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----- Original Message -----
From: riccardo bellofiore <email@example.com>
To: Michael J Williams <firstname.lastname@example.org>; OPE-L
Sent: Thursday, January 20, 2000 11:35 AM
Subject: [OPE-L:2251] Re: value-form theories
> I would appreciate the shortest answer you may give for 'why *labour* in
> the abstract labour theory of value?'.
Because 'labour' is Marx's answer to the question How does M => (M + dM)
occur? And I agree with that.
>The reference to Classical Political
> Economy is worrying me. Smith has the idea that labour is the source of
> value, because labour is the *active* element in production,
That is right as far as it goes
> mode of production.
But that is not, because Value is a category specific to capitalism.
This cannot be Marx's perspective (I hold with
>I would like to
> understand how the systematic dialectical presentation explain why labour
> is the source of *value*, a statement which I hold is valid *only* in
And so does VFT
> My difficulty of course is to understand how it is possible to
> have 'labour' in the theory of value without labour as the substance of
Could you explain briefly what you mean by 'labour is the *substance* of
> while I understand that
> you and Geert dissociate now from labour as the substance of value.
I'm not sure about Geert, beyond that I think he is of the view that
'substance' in any rigorous sense is an inappropriate term in the context of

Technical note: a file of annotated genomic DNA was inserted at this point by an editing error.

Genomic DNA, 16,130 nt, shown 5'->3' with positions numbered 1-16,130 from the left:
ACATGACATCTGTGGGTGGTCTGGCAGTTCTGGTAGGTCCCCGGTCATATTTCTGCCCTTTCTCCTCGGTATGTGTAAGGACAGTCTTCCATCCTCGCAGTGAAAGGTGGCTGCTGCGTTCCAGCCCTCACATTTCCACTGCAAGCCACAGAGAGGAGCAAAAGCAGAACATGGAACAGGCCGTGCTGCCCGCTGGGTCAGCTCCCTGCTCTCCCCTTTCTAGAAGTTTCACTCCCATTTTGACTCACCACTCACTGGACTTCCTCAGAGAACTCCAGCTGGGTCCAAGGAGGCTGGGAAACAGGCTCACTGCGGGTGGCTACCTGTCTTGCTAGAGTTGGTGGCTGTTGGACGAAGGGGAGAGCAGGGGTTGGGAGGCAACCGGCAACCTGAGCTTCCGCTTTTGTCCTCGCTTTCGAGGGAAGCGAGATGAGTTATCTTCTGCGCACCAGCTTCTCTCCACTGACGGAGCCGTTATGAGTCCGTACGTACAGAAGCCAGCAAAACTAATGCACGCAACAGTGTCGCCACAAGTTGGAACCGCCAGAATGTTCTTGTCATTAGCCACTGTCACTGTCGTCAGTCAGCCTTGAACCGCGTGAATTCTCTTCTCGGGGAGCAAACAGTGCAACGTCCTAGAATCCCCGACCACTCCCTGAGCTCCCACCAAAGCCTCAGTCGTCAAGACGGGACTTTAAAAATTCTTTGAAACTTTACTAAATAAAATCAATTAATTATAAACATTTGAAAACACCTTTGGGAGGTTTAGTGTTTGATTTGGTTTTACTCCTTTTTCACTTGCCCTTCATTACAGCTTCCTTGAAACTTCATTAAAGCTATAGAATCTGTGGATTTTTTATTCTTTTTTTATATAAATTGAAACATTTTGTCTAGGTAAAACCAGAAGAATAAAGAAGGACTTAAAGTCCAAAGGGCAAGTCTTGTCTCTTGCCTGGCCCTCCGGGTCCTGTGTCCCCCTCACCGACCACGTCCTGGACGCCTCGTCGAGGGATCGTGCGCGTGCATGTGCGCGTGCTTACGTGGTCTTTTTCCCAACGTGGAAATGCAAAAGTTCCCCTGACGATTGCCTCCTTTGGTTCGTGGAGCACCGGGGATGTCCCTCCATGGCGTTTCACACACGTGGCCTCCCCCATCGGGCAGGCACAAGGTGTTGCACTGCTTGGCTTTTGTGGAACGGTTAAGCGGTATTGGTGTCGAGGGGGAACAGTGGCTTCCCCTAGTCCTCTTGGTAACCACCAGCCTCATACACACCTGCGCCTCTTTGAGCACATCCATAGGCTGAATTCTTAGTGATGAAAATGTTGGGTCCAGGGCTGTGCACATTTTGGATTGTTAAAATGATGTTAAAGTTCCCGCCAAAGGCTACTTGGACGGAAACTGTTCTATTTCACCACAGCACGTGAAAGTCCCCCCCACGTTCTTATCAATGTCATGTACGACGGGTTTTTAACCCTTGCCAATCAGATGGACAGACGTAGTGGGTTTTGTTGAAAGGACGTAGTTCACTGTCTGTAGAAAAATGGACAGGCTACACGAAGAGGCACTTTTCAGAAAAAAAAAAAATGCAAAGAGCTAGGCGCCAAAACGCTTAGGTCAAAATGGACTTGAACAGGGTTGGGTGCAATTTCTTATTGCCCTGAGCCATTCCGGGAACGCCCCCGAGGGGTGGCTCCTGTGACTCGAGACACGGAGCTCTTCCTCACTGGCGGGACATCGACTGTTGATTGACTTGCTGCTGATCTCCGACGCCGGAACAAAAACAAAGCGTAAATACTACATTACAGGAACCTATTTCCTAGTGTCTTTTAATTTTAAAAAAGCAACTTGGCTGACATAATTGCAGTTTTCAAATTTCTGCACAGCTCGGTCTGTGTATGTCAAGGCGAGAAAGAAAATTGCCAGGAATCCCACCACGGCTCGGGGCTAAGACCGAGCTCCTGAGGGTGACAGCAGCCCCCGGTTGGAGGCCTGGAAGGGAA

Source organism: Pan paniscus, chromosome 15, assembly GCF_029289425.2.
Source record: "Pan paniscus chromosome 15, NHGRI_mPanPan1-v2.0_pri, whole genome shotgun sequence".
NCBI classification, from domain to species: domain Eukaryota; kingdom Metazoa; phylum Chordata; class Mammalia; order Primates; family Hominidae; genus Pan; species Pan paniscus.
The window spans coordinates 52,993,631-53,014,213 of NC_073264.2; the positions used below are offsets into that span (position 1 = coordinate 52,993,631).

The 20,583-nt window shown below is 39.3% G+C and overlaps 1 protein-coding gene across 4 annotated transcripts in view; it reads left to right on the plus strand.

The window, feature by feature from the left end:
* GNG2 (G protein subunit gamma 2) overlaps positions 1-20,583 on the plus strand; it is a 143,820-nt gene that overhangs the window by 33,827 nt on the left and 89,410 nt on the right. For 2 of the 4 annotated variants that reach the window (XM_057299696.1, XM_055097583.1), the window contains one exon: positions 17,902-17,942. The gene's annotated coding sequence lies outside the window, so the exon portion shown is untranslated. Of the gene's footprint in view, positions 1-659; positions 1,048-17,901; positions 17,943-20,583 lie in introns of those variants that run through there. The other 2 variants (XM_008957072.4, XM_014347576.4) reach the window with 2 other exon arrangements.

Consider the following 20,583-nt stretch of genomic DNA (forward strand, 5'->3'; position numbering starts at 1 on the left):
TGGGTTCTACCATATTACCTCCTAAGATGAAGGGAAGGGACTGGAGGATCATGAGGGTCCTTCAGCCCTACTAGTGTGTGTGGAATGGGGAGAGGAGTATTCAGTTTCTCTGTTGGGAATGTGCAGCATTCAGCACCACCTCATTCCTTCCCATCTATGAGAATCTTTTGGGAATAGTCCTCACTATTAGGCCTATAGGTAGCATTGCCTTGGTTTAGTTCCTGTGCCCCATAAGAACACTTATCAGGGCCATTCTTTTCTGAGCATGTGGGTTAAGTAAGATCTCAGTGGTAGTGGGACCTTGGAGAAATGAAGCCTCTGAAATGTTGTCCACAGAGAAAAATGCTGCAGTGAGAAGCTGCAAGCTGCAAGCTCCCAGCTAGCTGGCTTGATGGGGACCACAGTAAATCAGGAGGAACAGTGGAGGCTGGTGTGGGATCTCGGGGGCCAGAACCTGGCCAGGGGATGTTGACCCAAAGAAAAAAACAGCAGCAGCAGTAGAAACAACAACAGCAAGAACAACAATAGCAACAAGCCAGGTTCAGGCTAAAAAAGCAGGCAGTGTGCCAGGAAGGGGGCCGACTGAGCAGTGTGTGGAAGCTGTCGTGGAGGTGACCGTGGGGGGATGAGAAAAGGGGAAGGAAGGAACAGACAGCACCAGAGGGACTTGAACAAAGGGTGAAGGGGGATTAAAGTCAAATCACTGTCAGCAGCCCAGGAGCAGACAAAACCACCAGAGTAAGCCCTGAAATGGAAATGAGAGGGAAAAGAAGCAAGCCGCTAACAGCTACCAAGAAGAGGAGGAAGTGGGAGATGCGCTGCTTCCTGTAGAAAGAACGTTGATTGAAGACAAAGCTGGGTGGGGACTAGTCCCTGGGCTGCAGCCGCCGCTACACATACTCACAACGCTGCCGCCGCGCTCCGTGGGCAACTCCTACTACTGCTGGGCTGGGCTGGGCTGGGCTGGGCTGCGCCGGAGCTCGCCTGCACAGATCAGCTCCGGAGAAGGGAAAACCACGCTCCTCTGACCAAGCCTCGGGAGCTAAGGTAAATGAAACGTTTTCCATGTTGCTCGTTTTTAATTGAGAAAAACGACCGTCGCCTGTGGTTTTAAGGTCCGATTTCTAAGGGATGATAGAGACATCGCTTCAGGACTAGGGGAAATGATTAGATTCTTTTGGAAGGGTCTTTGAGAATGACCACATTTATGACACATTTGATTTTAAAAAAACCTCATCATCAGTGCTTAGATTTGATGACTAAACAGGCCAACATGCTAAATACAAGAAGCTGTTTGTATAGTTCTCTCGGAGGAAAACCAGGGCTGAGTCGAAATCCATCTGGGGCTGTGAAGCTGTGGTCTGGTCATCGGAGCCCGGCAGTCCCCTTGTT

value-theory. In several recent posts I have explained why imo value is a
predicate, a property, and so it must be a property *of* something, and that
something is the Commodity. A property can not have a substance, it can only
be the property of a substance, and you are obviously not claiming that
Value is a property of abstract labour.
> don't think I am derogatory towards any of the surnames I've done.
Neither do I. What I said was misplaced and flat-footed irony. Forget it.
> the idea in Marx that exploitation arises at the
> intersection of the labour market and immediate production, and is only
> actualized in exchange
I agree with this idea, as does, I guess VFT in all its guises
>value is constituted (only) in
> exchange, without nothing 'substantial' before
This is not my view, nor, imo, that of VFT.
Dr Michael Williams
Economics and Social Sciences
De Montfort University
fax: 0870 133 1147
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